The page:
Back Pain Myth 2 – Scan it

I’ll again be looking at some of the myths surrounding back pain and our spine. If you haven’t already, I advise you to read part 1 as in it I explain why these myths can be bad for you and why I think it is important to address them. In it, I have given an explanation on serious back pathologies being rare and that our back hurting often does not mean we have injured something.

Today I want to look at MRI scans, x-rays and the sort of investigations that usually give us an actual picture of our back, and try to understand what they role is in the management of back pain.

It may have been that some of you have been to your doctor or physiotherapist due to having really bad pain on your back. It was so bad that it felt like something inside your spine came out or was crushed – something bad happened surely. But when you went to your doctor they didn’t mention having a scan or even told you they don’t need one. How can they now what is wrong if they don’t use a scan to look into the actual spine?

The problem with this line of reasoning is that scans can’t show us pain.

Scans can show us the appearance of structures – bones, ligaments, cartilage, fluid, fat – in our body. Some of these structures are expected to appear a certain way in a scan, be it in terms of shape, size, how dark or bright they look. The problem starts when we look at the data investigating what looks “normal” (a word I would argue that has very limited value in healthcare) and what doesn’t.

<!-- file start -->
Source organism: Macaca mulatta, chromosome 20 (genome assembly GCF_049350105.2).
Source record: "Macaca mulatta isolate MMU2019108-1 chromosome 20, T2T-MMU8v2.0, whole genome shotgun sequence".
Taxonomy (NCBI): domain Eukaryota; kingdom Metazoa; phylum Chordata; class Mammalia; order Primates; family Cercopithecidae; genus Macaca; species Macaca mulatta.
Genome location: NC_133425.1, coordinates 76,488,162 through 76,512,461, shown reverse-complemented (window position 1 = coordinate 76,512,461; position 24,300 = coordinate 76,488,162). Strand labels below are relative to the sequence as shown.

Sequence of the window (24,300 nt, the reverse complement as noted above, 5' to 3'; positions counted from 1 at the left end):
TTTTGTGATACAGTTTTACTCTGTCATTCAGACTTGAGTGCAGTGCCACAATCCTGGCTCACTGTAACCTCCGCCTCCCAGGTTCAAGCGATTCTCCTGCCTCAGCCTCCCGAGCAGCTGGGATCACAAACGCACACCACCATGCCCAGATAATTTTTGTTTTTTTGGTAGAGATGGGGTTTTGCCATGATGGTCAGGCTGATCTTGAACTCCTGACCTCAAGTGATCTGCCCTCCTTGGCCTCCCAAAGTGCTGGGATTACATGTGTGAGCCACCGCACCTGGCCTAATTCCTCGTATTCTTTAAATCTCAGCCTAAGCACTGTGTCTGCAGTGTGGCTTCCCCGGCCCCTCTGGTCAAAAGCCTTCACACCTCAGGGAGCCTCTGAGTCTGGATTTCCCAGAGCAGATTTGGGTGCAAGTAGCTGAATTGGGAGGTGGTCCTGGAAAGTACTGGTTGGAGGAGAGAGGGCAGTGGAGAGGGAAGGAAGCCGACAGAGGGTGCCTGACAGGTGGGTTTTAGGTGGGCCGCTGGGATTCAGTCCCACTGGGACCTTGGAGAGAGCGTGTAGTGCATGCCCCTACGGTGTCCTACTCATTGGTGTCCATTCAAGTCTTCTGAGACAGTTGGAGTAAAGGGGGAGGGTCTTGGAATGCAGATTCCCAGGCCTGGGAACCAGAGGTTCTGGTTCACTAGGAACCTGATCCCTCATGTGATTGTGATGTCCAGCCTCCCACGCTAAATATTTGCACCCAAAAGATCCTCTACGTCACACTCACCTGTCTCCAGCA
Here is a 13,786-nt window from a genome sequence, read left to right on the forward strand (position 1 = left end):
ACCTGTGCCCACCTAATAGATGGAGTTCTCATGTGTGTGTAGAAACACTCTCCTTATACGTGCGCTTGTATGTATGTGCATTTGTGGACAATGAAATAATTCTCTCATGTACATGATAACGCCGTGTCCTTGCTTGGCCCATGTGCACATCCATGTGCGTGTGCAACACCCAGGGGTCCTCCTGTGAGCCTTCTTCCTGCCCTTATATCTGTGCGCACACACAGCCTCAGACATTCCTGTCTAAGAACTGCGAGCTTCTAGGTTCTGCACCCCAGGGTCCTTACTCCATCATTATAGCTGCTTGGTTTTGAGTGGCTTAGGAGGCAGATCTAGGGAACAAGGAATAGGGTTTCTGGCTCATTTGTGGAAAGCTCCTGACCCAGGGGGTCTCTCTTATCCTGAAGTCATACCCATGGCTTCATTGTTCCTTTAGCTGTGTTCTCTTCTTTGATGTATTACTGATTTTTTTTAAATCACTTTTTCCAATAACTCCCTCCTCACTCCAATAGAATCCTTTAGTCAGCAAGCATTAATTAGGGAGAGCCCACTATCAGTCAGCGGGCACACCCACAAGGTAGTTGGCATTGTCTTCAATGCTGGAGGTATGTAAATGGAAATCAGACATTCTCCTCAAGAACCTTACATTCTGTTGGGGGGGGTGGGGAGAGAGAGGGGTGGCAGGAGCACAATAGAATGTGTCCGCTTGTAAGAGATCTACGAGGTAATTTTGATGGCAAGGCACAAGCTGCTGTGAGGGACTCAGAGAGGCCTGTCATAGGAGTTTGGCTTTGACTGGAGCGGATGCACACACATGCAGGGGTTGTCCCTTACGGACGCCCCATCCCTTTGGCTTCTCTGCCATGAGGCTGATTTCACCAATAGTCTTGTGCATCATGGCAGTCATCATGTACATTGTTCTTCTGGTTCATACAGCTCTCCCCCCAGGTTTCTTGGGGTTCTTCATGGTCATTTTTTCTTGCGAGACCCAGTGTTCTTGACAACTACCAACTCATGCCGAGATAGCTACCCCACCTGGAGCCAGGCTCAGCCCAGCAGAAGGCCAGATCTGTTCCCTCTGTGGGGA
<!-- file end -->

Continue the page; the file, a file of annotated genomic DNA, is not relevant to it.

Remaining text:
A study by Brinjikji et al (2015) looked at how common some so called structural changes – changes in how the brightness of a disc looks in a scan, the size of the discs in our spine, changes in the shape of the joints in our spine – in people without any pain. They found that even in people who are 20 years of age, disc bulges were present in 30% , disc protrusions in 29% and disc degeneration in 37%. These values tend to increase with age, with disc bulges and degeneration being present in over 70%, reduction of disc thickness in 56%, degeneration of joint facet in 32% and disc fissures in 23% of people who are 50 years old.

In another review by Teraguchi et al (2018), the discs with brighter than normal zones on MRI were found in between 20-24% of people. In a more recent population-based study by Kasch et al (2020) limited to Germany but with a large sample 3369 people followed from 2008 to 2019, 74.4% of people without pain had at least one finding on MRI.

When you look at epidemiological data, there are more and less useful ways of looking at scan findings.